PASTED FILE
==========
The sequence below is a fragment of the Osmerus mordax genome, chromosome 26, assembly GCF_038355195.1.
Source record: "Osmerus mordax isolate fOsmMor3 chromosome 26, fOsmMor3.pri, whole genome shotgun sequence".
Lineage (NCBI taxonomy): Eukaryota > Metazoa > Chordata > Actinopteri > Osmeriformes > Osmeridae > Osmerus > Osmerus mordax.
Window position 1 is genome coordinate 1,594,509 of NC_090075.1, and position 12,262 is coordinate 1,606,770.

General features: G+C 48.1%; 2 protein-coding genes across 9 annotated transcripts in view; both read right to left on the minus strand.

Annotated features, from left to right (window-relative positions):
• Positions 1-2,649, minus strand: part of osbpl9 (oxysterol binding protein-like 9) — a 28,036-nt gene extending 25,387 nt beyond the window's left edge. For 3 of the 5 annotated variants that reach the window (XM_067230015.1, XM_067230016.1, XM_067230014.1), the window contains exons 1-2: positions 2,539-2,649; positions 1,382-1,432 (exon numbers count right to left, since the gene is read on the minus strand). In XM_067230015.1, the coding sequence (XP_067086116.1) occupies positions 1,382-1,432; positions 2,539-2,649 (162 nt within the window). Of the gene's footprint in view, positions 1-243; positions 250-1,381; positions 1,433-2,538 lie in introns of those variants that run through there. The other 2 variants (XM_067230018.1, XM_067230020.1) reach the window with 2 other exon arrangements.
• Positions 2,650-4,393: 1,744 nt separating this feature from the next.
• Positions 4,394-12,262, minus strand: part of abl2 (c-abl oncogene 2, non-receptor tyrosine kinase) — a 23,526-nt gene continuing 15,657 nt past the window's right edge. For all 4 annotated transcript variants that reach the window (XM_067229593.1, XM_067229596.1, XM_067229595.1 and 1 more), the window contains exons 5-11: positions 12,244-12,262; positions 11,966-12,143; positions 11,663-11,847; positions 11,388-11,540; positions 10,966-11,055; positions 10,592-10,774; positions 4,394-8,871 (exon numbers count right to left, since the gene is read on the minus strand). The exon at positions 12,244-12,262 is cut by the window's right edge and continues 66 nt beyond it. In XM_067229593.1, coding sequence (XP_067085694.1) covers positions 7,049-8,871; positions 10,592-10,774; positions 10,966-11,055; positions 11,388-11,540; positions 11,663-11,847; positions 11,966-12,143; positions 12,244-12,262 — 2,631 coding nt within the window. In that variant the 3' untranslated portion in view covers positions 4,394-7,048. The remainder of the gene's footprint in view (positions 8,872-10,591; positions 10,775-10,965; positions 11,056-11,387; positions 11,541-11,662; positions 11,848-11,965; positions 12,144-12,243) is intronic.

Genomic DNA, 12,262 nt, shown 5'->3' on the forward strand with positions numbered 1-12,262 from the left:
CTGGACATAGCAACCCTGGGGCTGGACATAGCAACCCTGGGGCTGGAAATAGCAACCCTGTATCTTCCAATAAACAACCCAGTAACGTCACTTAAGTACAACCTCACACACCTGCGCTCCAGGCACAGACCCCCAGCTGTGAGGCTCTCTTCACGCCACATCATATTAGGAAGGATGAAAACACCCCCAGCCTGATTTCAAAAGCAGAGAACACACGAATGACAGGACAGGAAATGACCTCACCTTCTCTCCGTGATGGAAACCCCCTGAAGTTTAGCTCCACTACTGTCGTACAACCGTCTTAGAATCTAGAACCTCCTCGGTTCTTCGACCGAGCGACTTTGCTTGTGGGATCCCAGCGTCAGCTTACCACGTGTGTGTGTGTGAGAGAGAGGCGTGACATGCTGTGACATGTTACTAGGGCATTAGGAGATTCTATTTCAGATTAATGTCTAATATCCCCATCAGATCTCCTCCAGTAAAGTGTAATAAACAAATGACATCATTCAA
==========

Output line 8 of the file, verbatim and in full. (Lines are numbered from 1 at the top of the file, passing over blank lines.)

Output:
• Positions 2,650-4,393: 1,744 nt separating this feature from the next.